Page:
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What Is a Payment Ledger?

A payment ledger maintains records of disbursements.
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  • Written By: Malcolm Tatum
  • Edited By: Bronwyn Harris
  • Last Modified Date: 09 April 2014
  • Copyright Protected:
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    Conjecture Corporation
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A payment ledger is a type of accounting record that helps to track payments that are disbursed for specific purposes. It is not unusual for a ledger of this type to be created for a project or event, making it very easy to keep track of all expenses and disbursements related to that particular activity. Depending on the nature of the event or project, the payment ledger may serve as the means of documenting funds received into the project as well as any funds that are paid out in order to manage the expenses associated with the activity.

Considered a basic approach to bookkeeping, a payment ledger usually focuses on the receipt of payments related to a specific activity. For example, if the students associated with a specific class choose to sell candy bars in order to raise money for a project, there is a good chance that a payment ledger will be maintained for the duration of the activity. The detail included in the ledger will often list the name of the buyer, the number of units purchased, the total amount collected toward the purchase, and usually even the delivery address of the buyer.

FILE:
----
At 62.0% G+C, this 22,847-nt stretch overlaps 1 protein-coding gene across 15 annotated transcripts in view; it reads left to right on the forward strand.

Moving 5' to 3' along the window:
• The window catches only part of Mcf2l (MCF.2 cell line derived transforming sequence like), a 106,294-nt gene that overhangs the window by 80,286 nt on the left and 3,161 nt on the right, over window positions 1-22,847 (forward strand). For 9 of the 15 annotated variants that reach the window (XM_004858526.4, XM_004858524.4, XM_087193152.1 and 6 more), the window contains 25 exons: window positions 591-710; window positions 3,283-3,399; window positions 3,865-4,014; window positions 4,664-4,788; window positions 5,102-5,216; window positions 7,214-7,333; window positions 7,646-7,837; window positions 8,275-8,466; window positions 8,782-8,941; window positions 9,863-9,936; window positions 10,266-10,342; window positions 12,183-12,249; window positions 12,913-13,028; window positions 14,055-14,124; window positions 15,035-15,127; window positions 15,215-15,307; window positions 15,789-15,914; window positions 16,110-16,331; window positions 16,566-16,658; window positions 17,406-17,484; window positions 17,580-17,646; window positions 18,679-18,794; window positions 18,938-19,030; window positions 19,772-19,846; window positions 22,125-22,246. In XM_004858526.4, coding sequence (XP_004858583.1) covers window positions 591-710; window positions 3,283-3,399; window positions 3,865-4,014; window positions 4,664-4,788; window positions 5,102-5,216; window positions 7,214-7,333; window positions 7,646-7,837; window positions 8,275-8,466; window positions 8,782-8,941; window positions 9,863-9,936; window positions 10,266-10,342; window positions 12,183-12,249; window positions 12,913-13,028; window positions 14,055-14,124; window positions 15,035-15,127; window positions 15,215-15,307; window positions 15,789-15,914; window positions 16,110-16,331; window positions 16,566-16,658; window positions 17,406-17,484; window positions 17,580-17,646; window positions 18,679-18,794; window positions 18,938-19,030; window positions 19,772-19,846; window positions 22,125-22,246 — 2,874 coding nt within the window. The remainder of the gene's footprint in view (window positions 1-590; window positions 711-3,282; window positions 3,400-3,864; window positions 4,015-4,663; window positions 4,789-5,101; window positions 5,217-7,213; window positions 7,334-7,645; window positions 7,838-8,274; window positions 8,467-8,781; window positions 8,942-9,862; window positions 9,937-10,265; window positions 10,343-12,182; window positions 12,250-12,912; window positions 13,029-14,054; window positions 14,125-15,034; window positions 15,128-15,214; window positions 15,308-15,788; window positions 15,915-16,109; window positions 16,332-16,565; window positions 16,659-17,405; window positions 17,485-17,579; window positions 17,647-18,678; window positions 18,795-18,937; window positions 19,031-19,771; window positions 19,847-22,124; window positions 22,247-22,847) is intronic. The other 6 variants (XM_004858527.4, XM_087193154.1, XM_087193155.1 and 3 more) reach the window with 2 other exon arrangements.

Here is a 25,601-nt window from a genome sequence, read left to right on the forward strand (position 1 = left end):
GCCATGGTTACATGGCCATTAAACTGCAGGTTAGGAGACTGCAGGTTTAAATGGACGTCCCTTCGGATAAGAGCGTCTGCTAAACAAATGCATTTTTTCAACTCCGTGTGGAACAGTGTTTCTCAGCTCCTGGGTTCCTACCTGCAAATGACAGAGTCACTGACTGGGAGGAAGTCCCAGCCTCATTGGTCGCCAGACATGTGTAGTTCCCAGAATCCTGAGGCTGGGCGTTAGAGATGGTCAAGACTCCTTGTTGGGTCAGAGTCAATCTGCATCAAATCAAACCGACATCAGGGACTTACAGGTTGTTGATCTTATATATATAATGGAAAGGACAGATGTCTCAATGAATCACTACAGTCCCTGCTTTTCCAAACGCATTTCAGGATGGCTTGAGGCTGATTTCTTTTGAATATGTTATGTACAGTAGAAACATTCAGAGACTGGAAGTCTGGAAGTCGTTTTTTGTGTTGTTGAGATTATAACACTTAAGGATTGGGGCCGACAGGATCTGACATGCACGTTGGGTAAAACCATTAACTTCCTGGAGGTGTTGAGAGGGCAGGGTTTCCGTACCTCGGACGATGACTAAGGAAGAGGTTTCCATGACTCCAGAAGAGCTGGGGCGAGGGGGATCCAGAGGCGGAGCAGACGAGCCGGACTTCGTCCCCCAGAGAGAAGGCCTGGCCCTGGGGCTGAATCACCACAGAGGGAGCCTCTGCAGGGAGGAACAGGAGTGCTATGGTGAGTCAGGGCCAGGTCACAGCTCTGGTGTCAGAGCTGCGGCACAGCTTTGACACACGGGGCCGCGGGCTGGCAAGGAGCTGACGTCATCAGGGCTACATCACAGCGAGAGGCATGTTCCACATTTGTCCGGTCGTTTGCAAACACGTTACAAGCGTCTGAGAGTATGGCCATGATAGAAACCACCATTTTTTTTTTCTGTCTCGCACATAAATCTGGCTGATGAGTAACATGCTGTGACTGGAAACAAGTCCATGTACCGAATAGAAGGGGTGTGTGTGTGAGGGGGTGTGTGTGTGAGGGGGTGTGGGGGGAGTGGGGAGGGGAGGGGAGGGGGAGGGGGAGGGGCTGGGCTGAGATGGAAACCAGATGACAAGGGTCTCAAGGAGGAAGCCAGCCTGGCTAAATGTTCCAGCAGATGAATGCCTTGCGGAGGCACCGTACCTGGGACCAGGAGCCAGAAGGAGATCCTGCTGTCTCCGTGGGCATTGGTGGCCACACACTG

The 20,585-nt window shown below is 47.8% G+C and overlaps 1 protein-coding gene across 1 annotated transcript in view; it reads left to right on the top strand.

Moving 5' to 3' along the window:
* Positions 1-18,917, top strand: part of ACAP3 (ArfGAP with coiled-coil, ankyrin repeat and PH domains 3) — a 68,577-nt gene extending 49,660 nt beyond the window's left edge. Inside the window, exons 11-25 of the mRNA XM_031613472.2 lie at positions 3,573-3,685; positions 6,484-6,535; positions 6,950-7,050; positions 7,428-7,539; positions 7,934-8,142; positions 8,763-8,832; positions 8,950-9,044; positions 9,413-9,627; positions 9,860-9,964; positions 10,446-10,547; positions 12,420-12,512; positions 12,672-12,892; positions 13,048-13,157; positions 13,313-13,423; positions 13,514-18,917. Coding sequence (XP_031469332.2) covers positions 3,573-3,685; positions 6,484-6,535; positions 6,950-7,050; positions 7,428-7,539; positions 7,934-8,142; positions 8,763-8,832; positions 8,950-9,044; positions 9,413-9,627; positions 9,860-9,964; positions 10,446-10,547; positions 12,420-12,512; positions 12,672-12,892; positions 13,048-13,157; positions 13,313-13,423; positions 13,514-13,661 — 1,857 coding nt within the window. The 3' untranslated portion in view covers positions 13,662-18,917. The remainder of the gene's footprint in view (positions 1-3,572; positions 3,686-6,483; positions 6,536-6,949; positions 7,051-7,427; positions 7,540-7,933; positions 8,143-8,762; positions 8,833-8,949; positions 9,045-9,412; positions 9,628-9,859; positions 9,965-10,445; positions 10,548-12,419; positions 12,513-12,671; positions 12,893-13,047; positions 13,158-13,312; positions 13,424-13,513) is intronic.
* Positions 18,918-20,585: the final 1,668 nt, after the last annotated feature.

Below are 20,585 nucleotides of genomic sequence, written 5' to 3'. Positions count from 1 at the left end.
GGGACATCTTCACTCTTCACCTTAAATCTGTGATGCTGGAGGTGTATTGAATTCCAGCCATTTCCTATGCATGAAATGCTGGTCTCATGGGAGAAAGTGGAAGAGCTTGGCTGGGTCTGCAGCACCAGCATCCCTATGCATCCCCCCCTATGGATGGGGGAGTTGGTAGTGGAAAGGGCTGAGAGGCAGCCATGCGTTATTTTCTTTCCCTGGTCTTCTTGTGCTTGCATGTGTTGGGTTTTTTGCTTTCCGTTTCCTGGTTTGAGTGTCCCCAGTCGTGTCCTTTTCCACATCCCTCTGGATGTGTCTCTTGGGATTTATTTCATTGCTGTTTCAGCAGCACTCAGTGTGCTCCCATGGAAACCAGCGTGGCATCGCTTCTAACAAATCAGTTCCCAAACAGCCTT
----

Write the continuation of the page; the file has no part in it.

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Other examples of the payment ledger may include other types of data. Information such as an invoice amount and number may be included, the mode of payment used to settle the invoice, and even the date that the payment is tendered may be included in the detail. In situations in which partial payments on account are received, that amount and the payment date are also likely to be included in the ledger detail. As with most types of accounting records, the purpose of the payment ledger is to provide accurate and concise information about the financial transactions so that there is a permanent history of the events, with no questions about what transpired and when those events took place.

The complexity of the payment ledger will often depend on both generally accepted accounting principles and any guidelines that are followed in the creation and execution of the project associated with the activity recorded in the ledger. This means that a payment ledger kept to track the activities associated with a fundraising project by a local house of worship may be somewhat simplistic in comparison to the ledger maintained by a multinational corporation that is launching an operation in a new locality. As long as the detail is accurate and can be verified with supporting documentation, and meets any standards necessary for the type of activity involved, the ledger can be a very helpful means of tracking the transactions associated with the effort.

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